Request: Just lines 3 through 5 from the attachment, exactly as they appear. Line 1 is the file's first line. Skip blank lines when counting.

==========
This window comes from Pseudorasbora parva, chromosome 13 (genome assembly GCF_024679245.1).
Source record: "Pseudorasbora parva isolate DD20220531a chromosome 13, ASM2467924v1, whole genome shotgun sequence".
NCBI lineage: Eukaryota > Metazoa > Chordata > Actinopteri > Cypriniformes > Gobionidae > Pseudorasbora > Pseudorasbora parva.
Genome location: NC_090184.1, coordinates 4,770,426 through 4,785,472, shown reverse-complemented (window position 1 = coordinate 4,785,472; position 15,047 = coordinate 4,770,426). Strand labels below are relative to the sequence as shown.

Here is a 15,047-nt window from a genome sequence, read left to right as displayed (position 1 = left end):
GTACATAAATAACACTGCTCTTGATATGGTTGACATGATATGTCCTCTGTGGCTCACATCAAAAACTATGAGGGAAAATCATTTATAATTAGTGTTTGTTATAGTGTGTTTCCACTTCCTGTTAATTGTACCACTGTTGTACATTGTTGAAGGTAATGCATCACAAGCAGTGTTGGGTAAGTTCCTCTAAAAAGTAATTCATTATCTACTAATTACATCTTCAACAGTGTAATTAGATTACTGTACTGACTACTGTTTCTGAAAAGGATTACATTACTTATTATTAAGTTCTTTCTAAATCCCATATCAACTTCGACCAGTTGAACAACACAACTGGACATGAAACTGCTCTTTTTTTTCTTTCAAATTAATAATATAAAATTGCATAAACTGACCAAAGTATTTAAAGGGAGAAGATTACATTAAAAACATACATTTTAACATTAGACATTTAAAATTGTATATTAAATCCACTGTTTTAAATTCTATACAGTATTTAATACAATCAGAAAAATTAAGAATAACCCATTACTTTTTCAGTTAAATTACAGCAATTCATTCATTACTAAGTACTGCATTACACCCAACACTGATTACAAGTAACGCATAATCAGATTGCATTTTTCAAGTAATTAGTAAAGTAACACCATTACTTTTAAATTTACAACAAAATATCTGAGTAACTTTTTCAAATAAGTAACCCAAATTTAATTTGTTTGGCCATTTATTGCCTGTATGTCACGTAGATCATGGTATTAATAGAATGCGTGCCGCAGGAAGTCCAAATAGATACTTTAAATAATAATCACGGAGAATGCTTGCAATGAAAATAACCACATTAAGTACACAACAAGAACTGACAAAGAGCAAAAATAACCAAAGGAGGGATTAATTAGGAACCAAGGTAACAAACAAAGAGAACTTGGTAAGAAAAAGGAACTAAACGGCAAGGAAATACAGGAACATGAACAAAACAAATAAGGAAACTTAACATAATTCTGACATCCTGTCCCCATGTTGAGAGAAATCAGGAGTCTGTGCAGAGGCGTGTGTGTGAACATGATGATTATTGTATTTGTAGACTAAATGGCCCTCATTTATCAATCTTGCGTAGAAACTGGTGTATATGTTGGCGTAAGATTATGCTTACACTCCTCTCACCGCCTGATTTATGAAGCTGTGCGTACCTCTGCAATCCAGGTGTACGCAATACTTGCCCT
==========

NCBI lineage: Eukaryota > Metazoa > Chordata > Actinopteri > Cypriniformes > Gobionidae > Pseudorasbora > Pseudorasbora parva.
Genome location: NC_090184.1, coordinates 4,770,426 through 4,785,472, shown reverse-complemented (window position 1 = coordinate 4,785,472; position 15,047 = coordinate 4,770,426). Strand labels below are relative to the sequence as shown.

Here is a 15,047-nt window from a genome sequence, read left to right as displayed (position 1 = left end):